“The kids are always returned. The perpetrators don’t need to kill them. Who’s going to listen to a child anyway?” Hartini said.

Never enough

Similarly, teenage girls are also kidnapped and raped. More teenaged pregnancies, more abandoned babies. More cost to the centre for delivery and medical bills, diapers and milk.

Passing time with chess or just idling. More programmes and workers or volunteers are needed to help the kids
spend time meaningfully.

The birth of every child under such circumstances is unbudgeted for and that is why the funding is never enough. Aside from teen pregnancies, there are also births by sex workers in the area, and by other women who are either illegal immigrants, foreign workers or stateless.

Medical bills for a foreigner is 15 times more than what a Malaysian would pay at a government hospital, Raja Azizan Suhaimi said.

And if a woman has no identification documents, the centre has to take her to a private hospital or clinic, driving the cost even higher.

“These kinds of expenditures are on an ad-hoc basis and are not part of the operating budget. Last year, we had a prominent banker who gave us RM20,000 just to cover such cases but his bank is not doing so well at the moment and we don’t dare to ask him (again),” Hartini said.

Bracing for the worst

As social workers anticipate more needy children coming to their doors, the reality is there will be a drop in donations.

Lunch is served. The kids get a simple meal of rice and one or two dishes.

Two of Rumah Nur Salam’s big corporate sponsors have since late last year withdrawn funding worth RM10,000 a month, affecting the free meals programme for street kids, and staff salaries. Staff are paid around RM1,000 a month, depending on their positions.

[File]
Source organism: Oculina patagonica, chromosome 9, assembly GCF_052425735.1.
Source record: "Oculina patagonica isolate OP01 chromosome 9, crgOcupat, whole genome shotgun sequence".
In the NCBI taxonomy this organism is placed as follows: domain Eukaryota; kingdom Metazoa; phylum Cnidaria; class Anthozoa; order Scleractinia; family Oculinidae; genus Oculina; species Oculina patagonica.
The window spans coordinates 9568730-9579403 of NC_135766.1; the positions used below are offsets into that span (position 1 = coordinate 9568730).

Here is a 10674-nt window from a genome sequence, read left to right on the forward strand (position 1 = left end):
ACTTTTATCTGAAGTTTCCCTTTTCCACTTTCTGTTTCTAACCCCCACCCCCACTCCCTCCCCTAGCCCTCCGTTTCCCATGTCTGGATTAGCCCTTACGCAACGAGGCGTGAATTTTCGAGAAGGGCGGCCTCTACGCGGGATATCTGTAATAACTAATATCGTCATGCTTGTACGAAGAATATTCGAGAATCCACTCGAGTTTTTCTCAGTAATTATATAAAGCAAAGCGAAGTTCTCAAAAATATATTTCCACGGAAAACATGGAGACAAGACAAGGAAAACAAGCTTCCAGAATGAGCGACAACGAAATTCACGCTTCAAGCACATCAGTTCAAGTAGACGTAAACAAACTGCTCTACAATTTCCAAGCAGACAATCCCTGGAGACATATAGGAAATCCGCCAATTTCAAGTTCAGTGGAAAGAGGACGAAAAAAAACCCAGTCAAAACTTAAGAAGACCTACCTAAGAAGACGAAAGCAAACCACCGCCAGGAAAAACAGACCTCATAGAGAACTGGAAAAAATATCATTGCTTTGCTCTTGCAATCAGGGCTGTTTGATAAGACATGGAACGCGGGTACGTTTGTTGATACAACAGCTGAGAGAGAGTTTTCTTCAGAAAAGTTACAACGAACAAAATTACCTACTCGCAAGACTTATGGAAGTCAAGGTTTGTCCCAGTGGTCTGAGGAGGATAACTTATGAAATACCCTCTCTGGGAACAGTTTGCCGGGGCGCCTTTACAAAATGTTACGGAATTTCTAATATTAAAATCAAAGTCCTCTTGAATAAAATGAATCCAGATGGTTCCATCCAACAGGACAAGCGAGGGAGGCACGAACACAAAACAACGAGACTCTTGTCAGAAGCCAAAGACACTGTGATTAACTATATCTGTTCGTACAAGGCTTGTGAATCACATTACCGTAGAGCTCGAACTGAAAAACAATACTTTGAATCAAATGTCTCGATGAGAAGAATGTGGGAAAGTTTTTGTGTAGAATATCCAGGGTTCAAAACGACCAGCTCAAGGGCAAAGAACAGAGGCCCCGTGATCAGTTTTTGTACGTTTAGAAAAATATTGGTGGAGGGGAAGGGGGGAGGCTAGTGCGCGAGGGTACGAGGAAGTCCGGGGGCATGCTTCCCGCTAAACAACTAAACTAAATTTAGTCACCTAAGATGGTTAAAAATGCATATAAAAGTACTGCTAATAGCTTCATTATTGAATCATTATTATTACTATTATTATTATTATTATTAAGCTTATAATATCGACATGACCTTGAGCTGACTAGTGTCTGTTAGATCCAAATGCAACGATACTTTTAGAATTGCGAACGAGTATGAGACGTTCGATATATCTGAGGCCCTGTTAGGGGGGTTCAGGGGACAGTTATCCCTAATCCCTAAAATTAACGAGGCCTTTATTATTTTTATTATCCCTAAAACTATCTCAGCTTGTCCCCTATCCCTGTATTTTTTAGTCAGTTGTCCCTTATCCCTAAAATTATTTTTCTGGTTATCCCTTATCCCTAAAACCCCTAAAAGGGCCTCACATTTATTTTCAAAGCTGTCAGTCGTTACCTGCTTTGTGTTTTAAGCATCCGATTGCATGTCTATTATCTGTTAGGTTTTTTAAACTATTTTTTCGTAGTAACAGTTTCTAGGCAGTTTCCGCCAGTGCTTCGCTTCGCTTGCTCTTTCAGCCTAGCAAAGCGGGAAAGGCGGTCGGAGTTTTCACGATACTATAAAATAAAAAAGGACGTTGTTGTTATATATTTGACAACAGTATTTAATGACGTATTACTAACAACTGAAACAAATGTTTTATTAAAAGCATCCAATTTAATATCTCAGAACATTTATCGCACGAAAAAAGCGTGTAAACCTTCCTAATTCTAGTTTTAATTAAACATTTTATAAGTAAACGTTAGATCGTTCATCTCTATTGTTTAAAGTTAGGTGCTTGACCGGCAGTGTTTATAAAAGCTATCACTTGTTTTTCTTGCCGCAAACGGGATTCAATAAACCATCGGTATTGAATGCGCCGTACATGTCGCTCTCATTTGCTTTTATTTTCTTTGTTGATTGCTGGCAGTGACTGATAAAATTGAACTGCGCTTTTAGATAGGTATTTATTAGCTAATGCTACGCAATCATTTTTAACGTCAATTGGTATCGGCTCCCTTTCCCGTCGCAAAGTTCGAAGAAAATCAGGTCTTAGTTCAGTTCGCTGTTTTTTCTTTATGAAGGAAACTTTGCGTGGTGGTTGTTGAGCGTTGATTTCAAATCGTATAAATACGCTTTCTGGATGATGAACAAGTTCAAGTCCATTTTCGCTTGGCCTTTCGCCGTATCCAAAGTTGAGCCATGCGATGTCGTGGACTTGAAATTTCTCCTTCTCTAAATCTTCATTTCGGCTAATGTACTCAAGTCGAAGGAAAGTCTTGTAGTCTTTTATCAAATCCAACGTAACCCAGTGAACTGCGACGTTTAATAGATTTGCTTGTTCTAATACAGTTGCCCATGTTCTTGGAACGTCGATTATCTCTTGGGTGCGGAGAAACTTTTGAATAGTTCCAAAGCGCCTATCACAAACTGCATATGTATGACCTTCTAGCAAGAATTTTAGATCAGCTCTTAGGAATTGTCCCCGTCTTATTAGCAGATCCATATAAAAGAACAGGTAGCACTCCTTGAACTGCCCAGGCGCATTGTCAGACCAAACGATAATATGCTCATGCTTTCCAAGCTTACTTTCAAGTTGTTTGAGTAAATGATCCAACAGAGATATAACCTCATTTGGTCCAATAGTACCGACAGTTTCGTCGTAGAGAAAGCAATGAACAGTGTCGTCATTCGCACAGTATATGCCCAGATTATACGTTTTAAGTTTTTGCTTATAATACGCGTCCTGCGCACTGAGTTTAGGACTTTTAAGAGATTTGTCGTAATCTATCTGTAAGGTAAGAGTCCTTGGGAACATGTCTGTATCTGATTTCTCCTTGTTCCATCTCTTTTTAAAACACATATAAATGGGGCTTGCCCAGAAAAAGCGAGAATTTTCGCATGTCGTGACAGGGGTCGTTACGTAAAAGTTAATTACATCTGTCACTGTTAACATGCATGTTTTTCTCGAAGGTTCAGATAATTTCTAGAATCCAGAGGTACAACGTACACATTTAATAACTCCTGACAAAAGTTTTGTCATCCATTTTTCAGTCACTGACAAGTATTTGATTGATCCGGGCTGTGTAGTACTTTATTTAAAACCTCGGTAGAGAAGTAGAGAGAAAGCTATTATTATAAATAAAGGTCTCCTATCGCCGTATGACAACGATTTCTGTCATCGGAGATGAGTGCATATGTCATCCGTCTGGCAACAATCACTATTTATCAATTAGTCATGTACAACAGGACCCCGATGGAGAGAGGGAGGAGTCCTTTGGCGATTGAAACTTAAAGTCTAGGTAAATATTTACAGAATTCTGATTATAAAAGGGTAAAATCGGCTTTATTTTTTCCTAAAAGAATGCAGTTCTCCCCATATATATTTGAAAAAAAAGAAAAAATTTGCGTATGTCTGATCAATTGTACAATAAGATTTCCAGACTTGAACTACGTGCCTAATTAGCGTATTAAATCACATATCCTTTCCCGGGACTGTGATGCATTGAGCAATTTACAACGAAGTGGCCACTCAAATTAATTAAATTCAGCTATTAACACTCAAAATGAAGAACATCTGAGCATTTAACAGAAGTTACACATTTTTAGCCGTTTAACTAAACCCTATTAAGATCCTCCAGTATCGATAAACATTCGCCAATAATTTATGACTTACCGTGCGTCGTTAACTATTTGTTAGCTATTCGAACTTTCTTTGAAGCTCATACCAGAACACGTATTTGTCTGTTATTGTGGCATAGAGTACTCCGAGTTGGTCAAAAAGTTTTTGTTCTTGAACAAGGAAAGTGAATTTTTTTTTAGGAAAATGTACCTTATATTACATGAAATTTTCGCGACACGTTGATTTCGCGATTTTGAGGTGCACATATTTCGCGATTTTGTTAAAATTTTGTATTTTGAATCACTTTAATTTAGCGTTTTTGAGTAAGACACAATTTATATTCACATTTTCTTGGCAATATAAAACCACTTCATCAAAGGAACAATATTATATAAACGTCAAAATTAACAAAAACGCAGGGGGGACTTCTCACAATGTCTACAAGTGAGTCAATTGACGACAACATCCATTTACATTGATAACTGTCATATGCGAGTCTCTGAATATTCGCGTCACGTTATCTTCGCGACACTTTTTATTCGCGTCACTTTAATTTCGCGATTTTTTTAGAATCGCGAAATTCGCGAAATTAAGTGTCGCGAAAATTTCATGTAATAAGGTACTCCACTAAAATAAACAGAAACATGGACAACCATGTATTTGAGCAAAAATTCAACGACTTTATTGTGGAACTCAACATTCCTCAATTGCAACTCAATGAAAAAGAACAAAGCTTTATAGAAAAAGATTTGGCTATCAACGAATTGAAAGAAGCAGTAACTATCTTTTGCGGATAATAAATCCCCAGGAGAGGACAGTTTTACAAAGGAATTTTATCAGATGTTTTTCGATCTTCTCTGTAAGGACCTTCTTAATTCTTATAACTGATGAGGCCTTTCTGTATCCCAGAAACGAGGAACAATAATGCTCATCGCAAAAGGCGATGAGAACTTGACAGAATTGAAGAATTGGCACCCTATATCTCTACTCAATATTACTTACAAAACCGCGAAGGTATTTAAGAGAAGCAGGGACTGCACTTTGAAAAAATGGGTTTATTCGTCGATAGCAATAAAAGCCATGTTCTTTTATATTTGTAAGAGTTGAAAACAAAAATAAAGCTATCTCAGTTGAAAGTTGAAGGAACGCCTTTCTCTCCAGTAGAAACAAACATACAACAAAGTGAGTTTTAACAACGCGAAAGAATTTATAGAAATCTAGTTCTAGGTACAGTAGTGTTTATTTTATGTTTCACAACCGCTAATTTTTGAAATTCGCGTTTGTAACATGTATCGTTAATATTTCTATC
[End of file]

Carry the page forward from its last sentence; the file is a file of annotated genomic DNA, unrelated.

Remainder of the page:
Hartini is not confident about other donation pledges made earlier last year before the economic slowdown.

The centre has secure funding of RM300,000 a year from Khazanah Nasional for the next three years, but this does not meet the RM40,000 per month expenses in overheads. The Welfare Department gives RM1,500 a month, which helps with the RM4,500 monthly rental of the shop lot.

“That leaves us no money to develop programmes for the kids who come here during the day, or to hire more staff for the children,” Hartini said. Indeed, the children at the centre during The Nut Graph’s visit were idling around, watching television, some playing a game of chess, while a group of girls had turned on the radio and were dancing to it.

Rumah Nur Salam will proceed with plans to open a Teen Centre on Jalan Tunku Abdul Rahman, but at the moment there are no staff and no programes. Hartini said staff from Nur Salam would have to divide their time between the younger children in Chow Kit and the teens.

The Teen Centre is desperately needed to address the problems faced by adolescents which are different from those of younger children. It is budgeted to run on RM600,000 to RM800,000 a year, money which as of yet, is nowhere in sight.

Without the centre, issues like drug abuse, gangs, and pregnancies cannot be adequately addressed, Hartini said.

“Unlike the corporate sector, it is not a question of whether we can defer this project during a recession to wait for better times.”

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3 Responses to “Suffer the children”

  1. Hwa Shi-Hsia says:

    This is what’s so awful about recessions – rich people have savings to fall back on, but the poor are hit extra hard because if they lose their jobs they have nothing, and charities that might help them don’t get donations.

    Several US charities that I know of are trying to stabilise their incomes by asking donors to pledge a small amount every month (e.g. $10-20) rather than giving large one-time donations which might seem more “painful”. Maybe Malaysian organisations might try something similar?

  2. Maozi says:

    @Hwa Shi-Hsia:
    Then again, pledging at small amount might not look that “grand”, as companies sometimes donate for image-building.

    Some alternatives to do are to secure charity deals with fastfood chains for steadier income, or perhaps charity sales + exhibition.

  3. Lainie says:

    shi-hsia: That sounds more workable, though I’m not sure how the logistics of that goes. The closest I can think of, which came with an automated system was the whole NKF scandal.

    maozi: the whole trouble with relying on CSR is that your organisation has to be one of the “glamorous” causes that looks good in their annual report.